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Resources for Australian Genealogy

Posted by Sean Daly on Dec 9, 2022
Graphic of a church school and map of Australia

Researching your Australian roots? Our roundup of genealogy resources will help you go further!

There are many archives available for the genealogist in Australia. However, as federation occurred fairly recently (1901), the bulk of colonial period archives from 1788 are in each state or territory. it’s important, therefore, to have a fairly good idea of a time period and place for an ancestor.

Genealogy in Australia is inextricably intertwined with the British Empire and, strangely enough, with American independence. Britain’s jails were full by the mid-1780s and the American colonies were gone, so the decision was made to send convicts to Australia. Some of these prisoners were poor people who had stolen food or other minor infractions. The arrival of the First Fleet of 11 ships in 1788, followed by the Second and the Third, started the colonisation of southeast Australia. By the time “transportation” ended in 1868, all told some 162,000 people — including 25,000 women — from the British Isles (English, Scots, Irish) had been “transported” to Australia; the great majority reinvented themselves for a new start in life. Families were sent to rejoin fathers, as British parishes did not want the burden of support. The first Governor, Captain Arthur Phillip, believed in the rehabilitation of convicts and knew fair treatment for all settlers was necessary for the colony to survive. By the 1830s, the peak of the transportation period, only about 6% of convicts were locked up. Many became landowners when freed, and even served in colonial government.

This colonization was, of course, disastrous for the Indigenous Aboriginal peoples of Australia, through war, displacement, and disease. In recent decades, efforts have been made to right past wrongs and to recognize the role of First Nations people in the history of Australia. Australia Day, the national holiday inspired by the date of the First Fleet’s founding settlement in Sydney Cove on 26 January 1788, is a day of mourning for First Nations people, and is often called Invasion Day. There is popular support for choosing a different date for Australia Day, or for creating a separate holiday (this article by national broadcaster SBS provides historical context).

The Marco Polo, a clipper ship, brought emigrants from Liverpool to Melbourne during the gold rush in the 1850s; she was called “the fastest ship in the world” for a time.

Australian resources at Geneanet

Geneanet has some, but not many, indexes of Australian records (the exception is Queensland!). However, our volunteer-driven Save our Graves project has documented the graves of many Australian soldiers who fell in France and Belgium during World War I and some from WWII as well. And, our huge collection of Postcards has a small but growing number of images from Oz; consider uploading your own postcards today!

Geneanet volunteers photographed and indexed this memorial to two Royal Australian Air Force crew who crashed in France during World War II.
Some convict registers available in Australian archives are rich in information with the ship of arrival and remarks. Often, the Australian genealogist faces the problem of an ancestor with a common British or Irish name.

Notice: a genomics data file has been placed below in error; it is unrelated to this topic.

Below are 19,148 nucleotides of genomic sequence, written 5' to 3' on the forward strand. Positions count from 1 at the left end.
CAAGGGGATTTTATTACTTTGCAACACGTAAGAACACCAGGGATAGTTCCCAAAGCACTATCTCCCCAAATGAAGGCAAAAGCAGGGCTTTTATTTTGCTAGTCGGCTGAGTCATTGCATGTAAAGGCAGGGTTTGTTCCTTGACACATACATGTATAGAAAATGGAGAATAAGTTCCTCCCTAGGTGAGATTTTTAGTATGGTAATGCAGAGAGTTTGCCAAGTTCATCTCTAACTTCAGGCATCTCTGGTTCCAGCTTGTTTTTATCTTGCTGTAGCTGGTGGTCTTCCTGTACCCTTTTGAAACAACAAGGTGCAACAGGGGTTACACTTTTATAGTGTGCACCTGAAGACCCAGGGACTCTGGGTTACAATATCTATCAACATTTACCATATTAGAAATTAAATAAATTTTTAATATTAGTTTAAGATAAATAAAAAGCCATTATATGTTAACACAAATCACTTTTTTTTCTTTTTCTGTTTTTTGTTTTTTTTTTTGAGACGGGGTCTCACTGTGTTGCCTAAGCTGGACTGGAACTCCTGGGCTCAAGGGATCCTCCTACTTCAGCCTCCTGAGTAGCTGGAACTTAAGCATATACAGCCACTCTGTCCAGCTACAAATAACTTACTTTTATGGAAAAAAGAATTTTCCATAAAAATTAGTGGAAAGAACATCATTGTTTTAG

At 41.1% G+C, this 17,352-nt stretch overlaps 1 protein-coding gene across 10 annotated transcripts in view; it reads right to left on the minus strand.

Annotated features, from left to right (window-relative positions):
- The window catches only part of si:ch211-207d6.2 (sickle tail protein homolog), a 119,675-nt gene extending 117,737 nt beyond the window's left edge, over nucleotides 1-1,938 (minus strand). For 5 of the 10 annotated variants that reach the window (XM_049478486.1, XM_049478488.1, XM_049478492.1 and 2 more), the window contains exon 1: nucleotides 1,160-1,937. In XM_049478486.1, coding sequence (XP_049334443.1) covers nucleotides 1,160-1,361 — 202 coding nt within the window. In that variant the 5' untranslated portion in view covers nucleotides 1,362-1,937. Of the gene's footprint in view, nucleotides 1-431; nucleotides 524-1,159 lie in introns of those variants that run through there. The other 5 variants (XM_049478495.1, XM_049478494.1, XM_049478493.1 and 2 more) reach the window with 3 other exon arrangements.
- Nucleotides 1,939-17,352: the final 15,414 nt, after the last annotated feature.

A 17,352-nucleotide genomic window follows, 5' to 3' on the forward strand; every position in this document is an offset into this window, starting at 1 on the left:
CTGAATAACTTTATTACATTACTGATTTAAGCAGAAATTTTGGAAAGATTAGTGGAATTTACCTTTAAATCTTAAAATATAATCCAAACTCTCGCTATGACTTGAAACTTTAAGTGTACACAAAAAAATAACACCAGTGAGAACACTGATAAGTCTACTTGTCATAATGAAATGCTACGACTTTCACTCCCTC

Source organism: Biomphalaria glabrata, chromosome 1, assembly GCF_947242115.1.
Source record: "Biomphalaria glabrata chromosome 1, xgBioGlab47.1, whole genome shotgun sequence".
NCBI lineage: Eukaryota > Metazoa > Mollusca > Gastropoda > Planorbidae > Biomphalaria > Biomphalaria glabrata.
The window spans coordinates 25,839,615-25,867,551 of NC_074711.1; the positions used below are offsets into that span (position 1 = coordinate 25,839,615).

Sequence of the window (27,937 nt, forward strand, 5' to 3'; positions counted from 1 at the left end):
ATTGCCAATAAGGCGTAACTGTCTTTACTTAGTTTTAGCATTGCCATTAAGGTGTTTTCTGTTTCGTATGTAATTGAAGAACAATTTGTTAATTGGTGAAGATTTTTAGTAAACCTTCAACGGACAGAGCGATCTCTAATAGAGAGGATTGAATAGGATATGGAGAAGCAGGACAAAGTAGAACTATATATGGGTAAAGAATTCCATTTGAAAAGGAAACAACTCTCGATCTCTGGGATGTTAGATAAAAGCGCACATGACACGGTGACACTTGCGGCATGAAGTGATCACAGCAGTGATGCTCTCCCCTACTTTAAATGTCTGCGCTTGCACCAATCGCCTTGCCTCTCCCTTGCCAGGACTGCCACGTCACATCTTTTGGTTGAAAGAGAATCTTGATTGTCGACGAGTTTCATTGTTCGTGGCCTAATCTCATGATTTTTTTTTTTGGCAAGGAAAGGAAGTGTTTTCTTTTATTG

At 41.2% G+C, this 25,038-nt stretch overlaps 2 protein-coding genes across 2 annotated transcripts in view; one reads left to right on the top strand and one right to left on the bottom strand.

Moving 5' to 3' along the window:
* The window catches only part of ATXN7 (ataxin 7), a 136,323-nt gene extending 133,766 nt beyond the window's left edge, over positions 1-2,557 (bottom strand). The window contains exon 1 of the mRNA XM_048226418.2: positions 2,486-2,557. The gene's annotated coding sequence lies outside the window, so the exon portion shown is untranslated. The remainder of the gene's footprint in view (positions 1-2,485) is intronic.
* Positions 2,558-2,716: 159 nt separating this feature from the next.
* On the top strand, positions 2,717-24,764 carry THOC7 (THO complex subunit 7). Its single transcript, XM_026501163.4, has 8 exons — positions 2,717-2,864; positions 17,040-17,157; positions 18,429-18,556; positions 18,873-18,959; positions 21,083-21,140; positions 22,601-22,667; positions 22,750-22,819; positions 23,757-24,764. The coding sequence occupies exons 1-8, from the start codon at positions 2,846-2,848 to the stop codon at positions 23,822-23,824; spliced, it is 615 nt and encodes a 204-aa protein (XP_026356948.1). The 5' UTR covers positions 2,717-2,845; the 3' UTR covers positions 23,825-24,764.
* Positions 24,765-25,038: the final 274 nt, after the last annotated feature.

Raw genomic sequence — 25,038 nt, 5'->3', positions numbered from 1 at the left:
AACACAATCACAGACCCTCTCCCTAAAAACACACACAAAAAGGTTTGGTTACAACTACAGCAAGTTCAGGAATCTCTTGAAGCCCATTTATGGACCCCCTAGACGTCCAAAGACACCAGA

Australian genealogy resources

Here is a list of resources for Australian genealogy we have compiled which will help you with your research. We have tried to be exhaustive, so if you know of a good resource we missed, please let us know in the comments!

The first Anzac Day procession through the streets of Brisbane, 1916. John Oxley Library, State Library of Queensland

Australia’s States & Territories

The De Salis / Farrer family living at Lambrigg Homestead, Tharwa, ACT, c.1896

Did we miss any resources? let us know in the comments! And don’t hesitate to ask for help in our forums where we even have an Australia section. Geneanet members are helpful and questions are monitored by support. New Zealander? We have an article planned for you, too!


Anonymous user

My family name was Haverty Galway Ireland. Three. Brothers went to Australia Brisbane I believe. Any information on the name would be appreciated..

Answer from Geneanet: The Geneanet Origin of Last Names heatmap for Haverty shows the name concentrated in Melbourne, Sydney, and nearby Newcastle in the 1800-1900 period.

I am new to, so please forgive my question if it has an obvious answer. My mother’s side of the family (Williamson) consisted of mostly Shetlanders from the Dunrossness area. I have some information that a few Williamsons left the Shetlands in the early 1800s for Australia. I would presume that they may have followed other relatives and that they would have settled in similar Australian regions. Does anyone have an idea about where I might start looking? Were there areas where Scottish immigrants tended to congregate? Thank you for any help you can provide.

Answer from Geneanet: Welcome! Many Scottish people emigrated to Australia in that period, perhaps most as convicts — gold rush settlers left midcentury. The Geneanet Origin of Last Names heatmap for “Williamson” with the year slider set to 1800-1900 (drag the map Down Under from Europe) shows many Williamsons, concentrated in Adelaide, Melbourne, Sydney, and Newcastle. Start by searching Geneanet for Williamsons in Australia; any results will likely be from members’ trees. The next step will be to search each state’s records. You may encounter the problem of similarly named emigrants. Do try posting your question in the Australia section of our forums!

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